It’s been another busy month at La Trobe, with very successful open days at all of our campuses and some great news on the rankings front.
Parliament is back after what seems like a long break for the election. We should start to see the government’s approach to higher education take shape following the closing date for consultation on the Options Paper released before the election.
In the meantime, open warfare has broken out in the sector itself over the continuation of the demand driven system. The Executive Director of the GO8, Vicki Thomson, recently gave a speech advocating recapping of the system so that more money can be directed to research. Needless to say, this displeased those universities who see increased access and participation as core to their mission.
You can read La Trobe’s position on this debate in our submission on the Federal Government’s consultation paper Driving Innovation, Fairness and Excellence in Australian Higher Education. Our submission suggests some policy reform principles and addresses issues related to opportunity and choice; fairness and equity; excellence and quality; as well as affordability. It can be accessed here.
Rankings that matter
I am sure you have heard the wonderful news that La Trobe jumped about 200 places in the 2016 ARWU rankings to 336th in the world. This makes La Trobe one of the most improved Australian universities this year, and is our highest ever position in this ranking since it began. It also means that, for the first time ever in our history, La Trobe is now ranked in the top 400 universities in the world on all three of the major global rankings – THES, QS and ARWU.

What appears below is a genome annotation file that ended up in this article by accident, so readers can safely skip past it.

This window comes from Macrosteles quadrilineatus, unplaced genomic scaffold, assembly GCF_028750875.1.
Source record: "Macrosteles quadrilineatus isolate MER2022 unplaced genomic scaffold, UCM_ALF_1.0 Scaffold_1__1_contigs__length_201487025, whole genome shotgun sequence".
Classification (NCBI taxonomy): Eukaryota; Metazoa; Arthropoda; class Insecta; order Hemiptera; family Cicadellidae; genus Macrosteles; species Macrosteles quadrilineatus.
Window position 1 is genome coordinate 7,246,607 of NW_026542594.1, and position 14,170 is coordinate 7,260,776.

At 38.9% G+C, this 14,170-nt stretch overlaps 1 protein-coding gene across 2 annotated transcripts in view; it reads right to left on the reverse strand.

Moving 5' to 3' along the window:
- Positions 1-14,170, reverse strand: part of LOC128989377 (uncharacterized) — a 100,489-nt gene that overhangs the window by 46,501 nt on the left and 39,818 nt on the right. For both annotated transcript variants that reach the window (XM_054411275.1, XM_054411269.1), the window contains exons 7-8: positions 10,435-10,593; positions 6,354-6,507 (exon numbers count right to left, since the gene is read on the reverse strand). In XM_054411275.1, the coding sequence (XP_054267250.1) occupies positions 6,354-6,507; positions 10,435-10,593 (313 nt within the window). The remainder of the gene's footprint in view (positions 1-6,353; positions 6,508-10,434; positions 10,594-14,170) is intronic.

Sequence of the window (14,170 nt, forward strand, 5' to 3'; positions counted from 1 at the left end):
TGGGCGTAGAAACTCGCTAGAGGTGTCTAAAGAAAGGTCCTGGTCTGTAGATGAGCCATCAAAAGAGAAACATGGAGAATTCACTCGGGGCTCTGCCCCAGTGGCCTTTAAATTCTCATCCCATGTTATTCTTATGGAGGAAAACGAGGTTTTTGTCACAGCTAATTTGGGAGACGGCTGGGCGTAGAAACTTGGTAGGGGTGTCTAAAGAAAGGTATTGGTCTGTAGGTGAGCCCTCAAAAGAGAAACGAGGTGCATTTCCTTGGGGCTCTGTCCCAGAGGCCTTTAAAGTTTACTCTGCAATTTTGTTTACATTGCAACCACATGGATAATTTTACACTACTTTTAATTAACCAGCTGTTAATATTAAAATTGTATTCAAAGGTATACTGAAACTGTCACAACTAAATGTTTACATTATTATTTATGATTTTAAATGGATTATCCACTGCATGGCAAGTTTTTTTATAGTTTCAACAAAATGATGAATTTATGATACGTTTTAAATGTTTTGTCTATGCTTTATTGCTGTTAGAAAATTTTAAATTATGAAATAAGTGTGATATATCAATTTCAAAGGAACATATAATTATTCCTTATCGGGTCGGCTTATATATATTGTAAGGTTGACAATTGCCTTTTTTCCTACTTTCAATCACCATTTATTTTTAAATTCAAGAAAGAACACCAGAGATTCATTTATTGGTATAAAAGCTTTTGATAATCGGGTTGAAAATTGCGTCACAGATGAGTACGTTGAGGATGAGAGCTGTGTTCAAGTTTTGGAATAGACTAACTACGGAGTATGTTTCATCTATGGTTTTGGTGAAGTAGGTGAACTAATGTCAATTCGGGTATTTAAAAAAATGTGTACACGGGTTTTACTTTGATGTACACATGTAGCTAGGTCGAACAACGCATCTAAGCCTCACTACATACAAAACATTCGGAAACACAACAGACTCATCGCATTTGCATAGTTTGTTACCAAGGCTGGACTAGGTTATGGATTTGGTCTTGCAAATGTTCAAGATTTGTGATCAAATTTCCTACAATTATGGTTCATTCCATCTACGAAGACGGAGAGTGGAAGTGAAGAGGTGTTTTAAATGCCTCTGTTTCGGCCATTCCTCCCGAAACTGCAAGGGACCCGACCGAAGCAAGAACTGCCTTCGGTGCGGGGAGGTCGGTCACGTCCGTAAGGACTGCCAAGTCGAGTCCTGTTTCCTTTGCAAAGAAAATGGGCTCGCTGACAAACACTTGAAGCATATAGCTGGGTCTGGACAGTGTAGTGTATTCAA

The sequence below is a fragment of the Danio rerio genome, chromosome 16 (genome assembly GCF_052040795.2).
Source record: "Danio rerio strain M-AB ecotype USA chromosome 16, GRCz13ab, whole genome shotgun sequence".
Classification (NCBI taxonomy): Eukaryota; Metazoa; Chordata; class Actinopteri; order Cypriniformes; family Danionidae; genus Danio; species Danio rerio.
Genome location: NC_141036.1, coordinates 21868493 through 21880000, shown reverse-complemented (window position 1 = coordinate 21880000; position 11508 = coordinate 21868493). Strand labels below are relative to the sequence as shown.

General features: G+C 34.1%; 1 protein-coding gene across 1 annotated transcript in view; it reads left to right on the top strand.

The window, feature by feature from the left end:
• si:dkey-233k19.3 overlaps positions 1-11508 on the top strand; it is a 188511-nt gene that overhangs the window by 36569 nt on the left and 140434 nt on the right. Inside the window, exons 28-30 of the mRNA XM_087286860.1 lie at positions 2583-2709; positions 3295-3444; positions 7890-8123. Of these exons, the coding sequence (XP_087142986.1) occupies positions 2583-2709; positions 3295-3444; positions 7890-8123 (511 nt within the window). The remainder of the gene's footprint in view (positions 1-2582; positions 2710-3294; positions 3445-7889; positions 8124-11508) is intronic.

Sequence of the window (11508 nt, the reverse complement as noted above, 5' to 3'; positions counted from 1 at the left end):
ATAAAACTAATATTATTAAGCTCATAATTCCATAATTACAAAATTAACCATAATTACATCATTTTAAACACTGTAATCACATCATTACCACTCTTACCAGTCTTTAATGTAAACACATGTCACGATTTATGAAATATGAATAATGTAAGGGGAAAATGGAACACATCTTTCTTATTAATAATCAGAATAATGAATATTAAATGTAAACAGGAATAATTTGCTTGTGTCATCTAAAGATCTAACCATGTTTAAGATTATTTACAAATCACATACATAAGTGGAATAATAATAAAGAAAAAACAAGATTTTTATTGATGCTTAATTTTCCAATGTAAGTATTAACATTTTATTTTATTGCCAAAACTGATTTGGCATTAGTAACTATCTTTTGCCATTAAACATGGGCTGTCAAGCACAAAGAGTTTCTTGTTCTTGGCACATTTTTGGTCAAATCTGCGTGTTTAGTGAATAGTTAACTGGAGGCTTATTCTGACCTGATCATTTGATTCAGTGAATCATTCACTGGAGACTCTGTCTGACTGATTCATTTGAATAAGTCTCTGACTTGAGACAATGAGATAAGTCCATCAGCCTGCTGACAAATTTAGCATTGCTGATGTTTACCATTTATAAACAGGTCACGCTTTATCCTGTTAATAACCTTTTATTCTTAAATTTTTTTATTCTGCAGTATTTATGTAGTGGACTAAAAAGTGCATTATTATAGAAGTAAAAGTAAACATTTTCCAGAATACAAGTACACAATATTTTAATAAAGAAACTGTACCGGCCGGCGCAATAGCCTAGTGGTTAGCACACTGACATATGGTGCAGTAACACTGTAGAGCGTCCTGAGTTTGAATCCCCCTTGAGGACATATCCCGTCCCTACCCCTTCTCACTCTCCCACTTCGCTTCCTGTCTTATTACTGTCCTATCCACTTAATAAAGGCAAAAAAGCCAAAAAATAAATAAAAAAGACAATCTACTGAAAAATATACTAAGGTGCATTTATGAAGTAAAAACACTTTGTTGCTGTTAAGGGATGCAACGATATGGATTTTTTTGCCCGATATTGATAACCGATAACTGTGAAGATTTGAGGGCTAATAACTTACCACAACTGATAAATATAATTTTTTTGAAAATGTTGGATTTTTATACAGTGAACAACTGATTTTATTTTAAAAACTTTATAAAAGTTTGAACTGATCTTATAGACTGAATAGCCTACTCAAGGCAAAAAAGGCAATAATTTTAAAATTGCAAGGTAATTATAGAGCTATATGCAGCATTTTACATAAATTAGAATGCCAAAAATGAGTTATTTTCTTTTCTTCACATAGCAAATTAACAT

I congratulate all of the staff that have had a hand in making this happen – our researchers, who have been publishing high quality papers in significantly increasing numbers over the last three years; and Keith Nugent and his team for ensuring our data is in good order for presentation to the rankings agencies. I would particularly like to mention Alistair Duncan, who has done magnificent work to support our improved performance in all of these international rankings.
We should all be very proud of this impressive team result.
Award winning history
Congratulations to Clare Wright on being awarded the prestigious biennial Australian Society of Women Writers’ Alice Award. Clare’s trophy cabinet must be getting full after the well-deserved accolades she has received for her account of the role of women in the Eureka Rebellion, The Forgotten Rebels of Eureka, which won the 2014 Stella Prize. The Alice Award recognises Clare’s achievements not only for the book but in making a distinguished and sustained contribution to Australian literature, and inspiring women’s literature.
Why marriage equality matters
Many people chose to work at La Trobe because we are an open and inclusive organisation that supports diversity. This is precisely why we have joined with almost 1,000 other organisations to support the Australian Marriage Equality campaign.